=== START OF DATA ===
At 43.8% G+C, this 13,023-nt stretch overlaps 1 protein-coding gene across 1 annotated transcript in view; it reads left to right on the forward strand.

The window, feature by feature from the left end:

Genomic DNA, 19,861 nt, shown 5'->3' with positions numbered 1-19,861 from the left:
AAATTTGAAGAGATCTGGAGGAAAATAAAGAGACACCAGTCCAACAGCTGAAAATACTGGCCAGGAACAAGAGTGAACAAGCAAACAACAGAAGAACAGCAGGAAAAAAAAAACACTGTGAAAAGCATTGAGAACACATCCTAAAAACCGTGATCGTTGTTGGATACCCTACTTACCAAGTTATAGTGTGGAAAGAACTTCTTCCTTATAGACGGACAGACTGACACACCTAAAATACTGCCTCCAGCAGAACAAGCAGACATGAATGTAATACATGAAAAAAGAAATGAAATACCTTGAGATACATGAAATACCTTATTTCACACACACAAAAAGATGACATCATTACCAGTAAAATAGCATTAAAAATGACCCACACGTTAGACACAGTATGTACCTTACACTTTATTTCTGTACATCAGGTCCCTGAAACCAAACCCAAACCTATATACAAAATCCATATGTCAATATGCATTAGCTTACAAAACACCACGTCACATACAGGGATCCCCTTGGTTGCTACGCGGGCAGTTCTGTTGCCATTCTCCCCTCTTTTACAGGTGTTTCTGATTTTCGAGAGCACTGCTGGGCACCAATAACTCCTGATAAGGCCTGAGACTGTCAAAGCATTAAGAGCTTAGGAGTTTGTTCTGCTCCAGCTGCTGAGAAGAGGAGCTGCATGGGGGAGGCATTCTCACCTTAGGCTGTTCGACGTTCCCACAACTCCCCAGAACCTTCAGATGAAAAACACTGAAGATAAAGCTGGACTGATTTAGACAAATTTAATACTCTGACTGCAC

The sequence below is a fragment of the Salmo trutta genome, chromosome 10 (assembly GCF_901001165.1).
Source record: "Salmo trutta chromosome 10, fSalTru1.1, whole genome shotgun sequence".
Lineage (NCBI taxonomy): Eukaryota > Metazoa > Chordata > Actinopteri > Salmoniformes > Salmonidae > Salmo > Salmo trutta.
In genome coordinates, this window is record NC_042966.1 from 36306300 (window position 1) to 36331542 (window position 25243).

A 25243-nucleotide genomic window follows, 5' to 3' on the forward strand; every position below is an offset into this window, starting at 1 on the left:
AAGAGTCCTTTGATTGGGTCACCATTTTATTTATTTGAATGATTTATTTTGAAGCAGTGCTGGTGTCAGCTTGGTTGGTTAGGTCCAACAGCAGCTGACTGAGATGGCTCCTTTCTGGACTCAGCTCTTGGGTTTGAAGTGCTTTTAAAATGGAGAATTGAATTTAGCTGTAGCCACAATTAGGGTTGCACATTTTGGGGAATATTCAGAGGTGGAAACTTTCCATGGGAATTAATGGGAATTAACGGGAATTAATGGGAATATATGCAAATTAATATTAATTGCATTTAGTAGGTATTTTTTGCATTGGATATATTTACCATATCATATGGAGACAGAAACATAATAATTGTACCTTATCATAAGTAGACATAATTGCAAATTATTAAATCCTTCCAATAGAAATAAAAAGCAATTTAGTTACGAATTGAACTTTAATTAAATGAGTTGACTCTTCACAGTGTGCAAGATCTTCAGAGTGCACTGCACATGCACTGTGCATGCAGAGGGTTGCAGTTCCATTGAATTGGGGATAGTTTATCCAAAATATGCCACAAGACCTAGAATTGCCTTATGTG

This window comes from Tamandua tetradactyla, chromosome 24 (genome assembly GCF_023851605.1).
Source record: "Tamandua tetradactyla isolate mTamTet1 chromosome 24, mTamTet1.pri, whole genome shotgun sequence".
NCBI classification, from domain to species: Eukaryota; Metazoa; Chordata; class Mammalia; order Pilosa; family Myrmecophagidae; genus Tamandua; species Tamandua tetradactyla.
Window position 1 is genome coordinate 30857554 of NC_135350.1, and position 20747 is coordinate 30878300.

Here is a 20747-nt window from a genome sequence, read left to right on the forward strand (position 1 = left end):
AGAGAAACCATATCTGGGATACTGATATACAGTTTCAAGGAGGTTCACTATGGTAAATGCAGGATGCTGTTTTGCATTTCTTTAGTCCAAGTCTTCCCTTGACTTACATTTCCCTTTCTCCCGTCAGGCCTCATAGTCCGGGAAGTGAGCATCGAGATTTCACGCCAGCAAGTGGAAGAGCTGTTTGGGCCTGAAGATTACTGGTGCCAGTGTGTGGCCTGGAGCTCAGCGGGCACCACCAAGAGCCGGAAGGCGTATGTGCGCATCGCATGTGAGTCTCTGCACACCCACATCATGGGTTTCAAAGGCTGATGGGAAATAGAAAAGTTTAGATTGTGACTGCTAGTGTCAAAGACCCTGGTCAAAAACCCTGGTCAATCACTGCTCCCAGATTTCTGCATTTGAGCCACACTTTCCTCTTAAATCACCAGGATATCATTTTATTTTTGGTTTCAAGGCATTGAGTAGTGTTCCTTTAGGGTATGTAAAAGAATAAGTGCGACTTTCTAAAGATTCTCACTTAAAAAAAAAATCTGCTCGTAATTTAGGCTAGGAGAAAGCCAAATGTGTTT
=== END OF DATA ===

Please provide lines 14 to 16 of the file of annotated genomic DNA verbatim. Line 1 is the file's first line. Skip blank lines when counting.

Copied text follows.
Window position 1 is genome coordinate 30857554 of NC_135350.1, and position 20747 is coordinate 30878300.

Here is a 20747-nt window from a genome sequence, read left to right on the forward strand (position 1 = left end):
AGAGAAACCATATCTGGGATACTGATATACAGTTTCAAGGAGGTTCACTATGGTAAATGCAGGATGCTGTTTTGCATTTCTTTAGTCCAAGTCTTCCCTTGACTTACATTTCCCTTTCTCCCGTCAGGCCTCATAGTCCGGGAAGTGAGCATCGAGATTTCACGCCAGCAAGTGGAAGAGCTGTTTGGGCCTGAAGATTACTGGTGCCAGTGTGTGGCCTGGAGCTCAGCGGGCACCACCAAGAGCCGGAAGGCGTATGTGCGCATCGCATGTGAGTCTCTGCACACCCACATCATGGGTTTCAAAGGCTGATGGGAAATAGAAAAGTTTAGATTGTGACTGCTAGTGTCAAAGACCCTGGTCAAAAACCCTGGTCAATCACTGCTCCCAGATTTCTGCATTTGAGCCACACTTTCCTCTTAAATCACCAGGATATCATTTTATTTTTGGTTTCAAGGCATTGAGTAGTGTTCCTTTAGGGTATGTAAAAGAATAAGTGCGACTTTCTAAAGATTCTCACTTAAAAAAAAAATCTGCTCGTAATTTAGGCTAGGAGAAAGCCAAATGTGTTT